I doubt there will ever be a time where I completely give up playing because I enjoy it, but it’s unlikely you’ll be reading about me smashing up the online tournament scene any time soon.
What’s the biggest misconception people have about poker writers/writing?
Many people believe that we’re failed poker players, which may be true to some degree. I mean, look at me, I was all for becoming a poker pro, realized it wasn’t going to happen, and have made a living from the game from a different angle.
I’ve also had people say that the poker media don’t really care about the game, and are simply writing for money. I can hand on heart say that every person I have had the pleasure to meet while working in poker does care about poker, and has its best interests at heart.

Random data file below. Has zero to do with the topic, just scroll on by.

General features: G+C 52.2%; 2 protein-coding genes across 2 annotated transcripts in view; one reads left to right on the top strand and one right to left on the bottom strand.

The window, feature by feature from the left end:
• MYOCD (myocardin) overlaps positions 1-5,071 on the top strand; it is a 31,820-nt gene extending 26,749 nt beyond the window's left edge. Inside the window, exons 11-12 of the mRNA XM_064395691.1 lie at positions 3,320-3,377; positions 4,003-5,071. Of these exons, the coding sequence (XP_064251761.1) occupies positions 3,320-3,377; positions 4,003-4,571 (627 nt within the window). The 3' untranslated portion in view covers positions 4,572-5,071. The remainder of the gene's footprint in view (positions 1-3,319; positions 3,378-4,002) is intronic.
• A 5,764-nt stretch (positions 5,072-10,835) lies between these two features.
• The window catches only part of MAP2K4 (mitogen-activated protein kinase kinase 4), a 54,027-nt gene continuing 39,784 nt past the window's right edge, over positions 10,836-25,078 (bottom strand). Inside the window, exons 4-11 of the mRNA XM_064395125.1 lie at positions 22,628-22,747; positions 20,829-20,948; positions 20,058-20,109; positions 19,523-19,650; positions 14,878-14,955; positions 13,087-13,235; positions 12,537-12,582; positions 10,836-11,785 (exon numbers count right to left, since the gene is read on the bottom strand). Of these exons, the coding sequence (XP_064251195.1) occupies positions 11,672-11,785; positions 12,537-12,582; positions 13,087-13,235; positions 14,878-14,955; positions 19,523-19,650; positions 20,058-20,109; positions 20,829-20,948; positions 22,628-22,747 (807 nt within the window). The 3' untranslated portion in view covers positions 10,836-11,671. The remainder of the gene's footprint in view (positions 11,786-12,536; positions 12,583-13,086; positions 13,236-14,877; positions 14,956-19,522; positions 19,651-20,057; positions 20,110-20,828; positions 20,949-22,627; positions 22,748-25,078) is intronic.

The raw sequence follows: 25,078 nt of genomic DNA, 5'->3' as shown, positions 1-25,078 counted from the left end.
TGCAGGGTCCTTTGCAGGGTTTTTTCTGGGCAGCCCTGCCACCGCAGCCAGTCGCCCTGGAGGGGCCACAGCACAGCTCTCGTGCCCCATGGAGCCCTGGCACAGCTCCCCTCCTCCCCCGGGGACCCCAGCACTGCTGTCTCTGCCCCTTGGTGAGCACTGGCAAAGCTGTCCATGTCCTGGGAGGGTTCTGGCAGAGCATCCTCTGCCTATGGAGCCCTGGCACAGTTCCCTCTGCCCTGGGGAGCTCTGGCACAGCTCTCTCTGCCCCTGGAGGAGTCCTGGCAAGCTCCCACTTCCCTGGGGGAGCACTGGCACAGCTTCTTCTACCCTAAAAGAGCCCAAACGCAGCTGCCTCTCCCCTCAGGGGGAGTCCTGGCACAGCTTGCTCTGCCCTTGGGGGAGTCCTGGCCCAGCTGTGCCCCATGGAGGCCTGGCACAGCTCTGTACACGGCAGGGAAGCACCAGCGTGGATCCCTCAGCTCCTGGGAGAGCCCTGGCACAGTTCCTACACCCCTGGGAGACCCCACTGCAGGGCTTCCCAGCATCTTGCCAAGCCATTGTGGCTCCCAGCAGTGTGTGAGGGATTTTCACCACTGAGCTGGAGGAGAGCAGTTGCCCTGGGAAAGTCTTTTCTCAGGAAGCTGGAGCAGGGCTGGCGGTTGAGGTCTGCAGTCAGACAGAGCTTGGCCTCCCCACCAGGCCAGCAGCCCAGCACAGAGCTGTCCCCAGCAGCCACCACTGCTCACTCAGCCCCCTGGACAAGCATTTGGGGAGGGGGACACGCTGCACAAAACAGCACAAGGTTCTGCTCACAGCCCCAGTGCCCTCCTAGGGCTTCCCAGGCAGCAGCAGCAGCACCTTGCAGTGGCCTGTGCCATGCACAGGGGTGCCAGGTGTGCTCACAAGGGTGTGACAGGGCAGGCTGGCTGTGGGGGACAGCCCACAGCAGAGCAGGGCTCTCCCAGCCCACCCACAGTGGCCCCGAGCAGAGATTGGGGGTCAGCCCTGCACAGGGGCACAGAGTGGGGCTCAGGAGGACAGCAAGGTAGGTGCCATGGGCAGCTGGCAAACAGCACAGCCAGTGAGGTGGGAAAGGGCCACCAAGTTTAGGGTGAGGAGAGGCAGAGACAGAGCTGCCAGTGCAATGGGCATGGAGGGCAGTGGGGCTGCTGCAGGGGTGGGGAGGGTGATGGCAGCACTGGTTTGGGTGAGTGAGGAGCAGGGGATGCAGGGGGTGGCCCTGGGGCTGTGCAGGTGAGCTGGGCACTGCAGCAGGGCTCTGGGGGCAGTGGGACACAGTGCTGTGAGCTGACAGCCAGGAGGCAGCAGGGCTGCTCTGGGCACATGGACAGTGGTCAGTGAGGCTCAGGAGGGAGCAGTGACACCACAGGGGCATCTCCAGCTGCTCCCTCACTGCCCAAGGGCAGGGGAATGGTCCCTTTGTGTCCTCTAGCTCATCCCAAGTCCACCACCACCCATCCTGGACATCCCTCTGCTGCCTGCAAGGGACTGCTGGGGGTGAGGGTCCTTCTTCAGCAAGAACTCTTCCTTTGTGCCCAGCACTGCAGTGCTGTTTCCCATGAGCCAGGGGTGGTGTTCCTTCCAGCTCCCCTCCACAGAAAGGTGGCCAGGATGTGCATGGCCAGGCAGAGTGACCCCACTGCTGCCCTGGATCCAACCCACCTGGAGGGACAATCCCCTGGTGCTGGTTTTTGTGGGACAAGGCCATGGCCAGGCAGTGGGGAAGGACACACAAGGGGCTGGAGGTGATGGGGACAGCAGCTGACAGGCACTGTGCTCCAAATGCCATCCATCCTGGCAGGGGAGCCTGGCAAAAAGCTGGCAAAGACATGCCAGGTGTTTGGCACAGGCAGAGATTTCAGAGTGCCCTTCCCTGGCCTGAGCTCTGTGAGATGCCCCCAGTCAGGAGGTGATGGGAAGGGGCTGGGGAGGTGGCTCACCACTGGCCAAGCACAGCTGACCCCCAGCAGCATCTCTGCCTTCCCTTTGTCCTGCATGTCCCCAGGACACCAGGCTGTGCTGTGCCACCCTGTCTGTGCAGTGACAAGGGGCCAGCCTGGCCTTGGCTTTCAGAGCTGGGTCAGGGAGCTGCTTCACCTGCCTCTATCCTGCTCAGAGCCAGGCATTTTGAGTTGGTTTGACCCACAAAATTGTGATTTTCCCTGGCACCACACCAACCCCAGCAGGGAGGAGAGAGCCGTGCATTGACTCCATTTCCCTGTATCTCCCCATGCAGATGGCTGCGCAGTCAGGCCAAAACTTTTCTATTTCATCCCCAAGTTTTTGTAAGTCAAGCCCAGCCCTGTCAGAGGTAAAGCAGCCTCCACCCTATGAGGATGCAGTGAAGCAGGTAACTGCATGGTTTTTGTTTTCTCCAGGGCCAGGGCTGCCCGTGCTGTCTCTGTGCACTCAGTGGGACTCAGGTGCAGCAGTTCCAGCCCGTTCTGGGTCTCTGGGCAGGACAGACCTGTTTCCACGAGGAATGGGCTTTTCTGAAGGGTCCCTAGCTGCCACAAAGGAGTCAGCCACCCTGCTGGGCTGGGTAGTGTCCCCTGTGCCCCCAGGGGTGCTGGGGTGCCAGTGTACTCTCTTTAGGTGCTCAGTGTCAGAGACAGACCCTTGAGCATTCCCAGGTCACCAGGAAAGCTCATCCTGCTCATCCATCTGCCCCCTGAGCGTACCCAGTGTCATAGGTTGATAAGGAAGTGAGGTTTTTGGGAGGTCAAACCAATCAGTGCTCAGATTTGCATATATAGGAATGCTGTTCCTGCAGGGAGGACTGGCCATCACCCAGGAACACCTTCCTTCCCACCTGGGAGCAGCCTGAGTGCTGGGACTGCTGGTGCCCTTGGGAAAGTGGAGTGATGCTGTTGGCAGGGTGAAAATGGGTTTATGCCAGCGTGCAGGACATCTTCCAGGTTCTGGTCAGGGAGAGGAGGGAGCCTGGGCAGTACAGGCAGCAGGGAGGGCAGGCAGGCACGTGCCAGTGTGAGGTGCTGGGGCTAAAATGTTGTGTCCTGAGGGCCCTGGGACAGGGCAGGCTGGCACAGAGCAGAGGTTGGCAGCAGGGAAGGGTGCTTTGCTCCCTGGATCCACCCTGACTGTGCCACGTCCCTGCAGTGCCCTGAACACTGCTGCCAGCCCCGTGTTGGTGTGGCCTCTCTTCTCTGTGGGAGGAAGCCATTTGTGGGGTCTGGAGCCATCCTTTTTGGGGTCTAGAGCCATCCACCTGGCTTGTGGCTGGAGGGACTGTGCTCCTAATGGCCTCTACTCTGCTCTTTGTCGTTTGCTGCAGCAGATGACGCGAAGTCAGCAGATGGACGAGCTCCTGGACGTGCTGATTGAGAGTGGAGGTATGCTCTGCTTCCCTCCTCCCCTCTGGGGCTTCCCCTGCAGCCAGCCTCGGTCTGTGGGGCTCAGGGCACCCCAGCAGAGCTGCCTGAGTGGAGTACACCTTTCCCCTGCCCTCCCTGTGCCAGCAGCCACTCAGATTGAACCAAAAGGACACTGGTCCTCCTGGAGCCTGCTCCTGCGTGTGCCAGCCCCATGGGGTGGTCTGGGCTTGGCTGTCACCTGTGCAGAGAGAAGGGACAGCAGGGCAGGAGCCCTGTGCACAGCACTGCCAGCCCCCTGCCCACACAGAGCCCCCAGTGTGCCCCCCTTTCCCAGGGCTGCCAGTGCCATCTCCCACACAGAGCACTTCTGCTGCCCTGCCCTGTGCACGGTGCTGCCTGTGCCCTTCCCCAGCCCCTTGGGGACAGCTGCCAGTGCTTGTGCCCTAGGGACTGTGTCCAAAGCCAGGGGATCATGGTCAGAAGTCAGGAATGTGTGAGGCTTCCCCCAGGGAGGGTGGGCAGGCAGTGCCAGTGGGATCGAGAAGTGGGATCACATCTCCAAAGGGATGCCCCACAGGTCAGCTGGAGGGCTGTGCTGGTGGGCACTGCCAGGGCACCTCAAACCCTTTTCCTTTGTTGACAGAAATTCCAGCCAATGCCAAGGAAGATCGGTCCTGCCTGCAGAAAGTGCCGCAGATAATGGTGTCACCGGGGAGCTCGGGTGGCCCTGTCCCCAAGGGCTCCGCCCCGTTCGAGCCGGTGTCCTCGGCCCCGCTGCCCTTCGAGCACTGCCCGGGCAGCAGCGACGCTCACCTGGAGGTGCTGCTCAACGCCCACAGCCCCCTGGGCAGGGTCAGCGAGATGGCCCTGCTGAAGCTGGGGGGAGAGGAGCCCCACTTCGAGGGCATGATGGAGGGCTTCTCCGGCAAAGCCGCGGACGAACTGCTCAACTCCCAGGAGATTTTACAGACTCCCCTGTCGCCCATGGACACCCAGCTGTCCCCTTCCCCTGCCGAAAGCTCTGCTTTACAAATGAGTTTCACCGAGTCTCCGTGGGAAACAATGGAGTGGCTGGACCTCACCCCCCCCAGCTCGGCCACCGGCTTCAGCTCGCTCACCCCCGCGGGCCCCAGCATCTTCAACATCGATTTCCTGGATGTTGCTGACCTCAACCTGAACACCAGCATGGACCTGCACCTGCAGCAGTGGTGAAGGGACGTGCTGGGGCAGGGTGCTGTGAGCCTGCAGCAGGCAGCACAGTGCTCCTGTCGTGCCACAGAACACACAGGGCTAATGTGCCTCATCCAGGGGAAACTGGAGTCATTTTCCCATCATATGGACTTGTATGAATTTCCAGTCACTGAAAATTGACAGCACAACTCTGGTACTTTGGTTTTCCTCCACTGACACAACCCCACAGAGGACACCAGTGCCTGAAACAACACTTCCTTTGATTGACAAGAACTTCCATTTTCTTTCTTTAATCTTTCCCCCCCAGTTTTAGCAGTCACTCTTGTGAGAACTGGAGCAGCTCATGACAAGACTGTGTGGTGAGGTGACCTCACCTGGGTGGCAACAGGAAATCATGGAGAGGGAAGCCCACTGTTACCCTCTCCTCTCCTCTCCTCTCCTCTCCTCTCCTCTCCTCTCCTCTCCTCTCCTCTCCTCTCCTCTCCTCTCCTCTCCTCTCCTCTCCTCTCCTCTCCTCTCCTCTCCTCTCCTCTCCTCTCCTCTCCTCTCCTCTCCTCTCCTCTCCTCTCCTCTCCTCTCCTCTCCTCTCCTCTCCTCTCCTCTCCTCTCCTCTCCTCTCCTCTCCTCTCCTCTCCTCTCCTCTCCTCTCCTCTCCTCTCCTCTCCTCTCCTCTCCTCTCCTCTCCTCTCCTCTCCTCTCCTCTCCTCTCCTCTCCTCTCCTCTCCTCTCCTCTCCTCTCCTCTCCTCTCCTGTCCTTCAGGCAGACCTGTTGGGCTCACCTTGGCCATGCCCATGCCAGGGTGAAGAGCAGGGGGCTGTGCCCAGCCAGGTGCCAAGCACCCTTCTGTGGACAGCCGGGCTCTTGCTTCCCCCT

There are also those who believe that poker writers are failed writers in another field. By that I mean we’re not good enough to write for other publications. That’s total horses**t! I am by no means a great writer, but what I write I do well, and it is well received by my audience.
Look at the likes of Dr. Pauly, Howard Swains, Stephen Bartley, Martin Harris, and Brad Willis, among others. They are phenomenal writers, I’m a huge fan of Brad’s work; I honestly do not know how he does it.
Contrary to what some players might believe, poker writing doesn’t pay too much, especially if you’re a freelancer. Do you do any other sort of work, writing or otherwise?
I’ve been very fortunate in that I have managed to work for some of the larger outlets throughout my “career,” so while I am hardly going to be living like Dan Bilzerian any time soon, I do OK.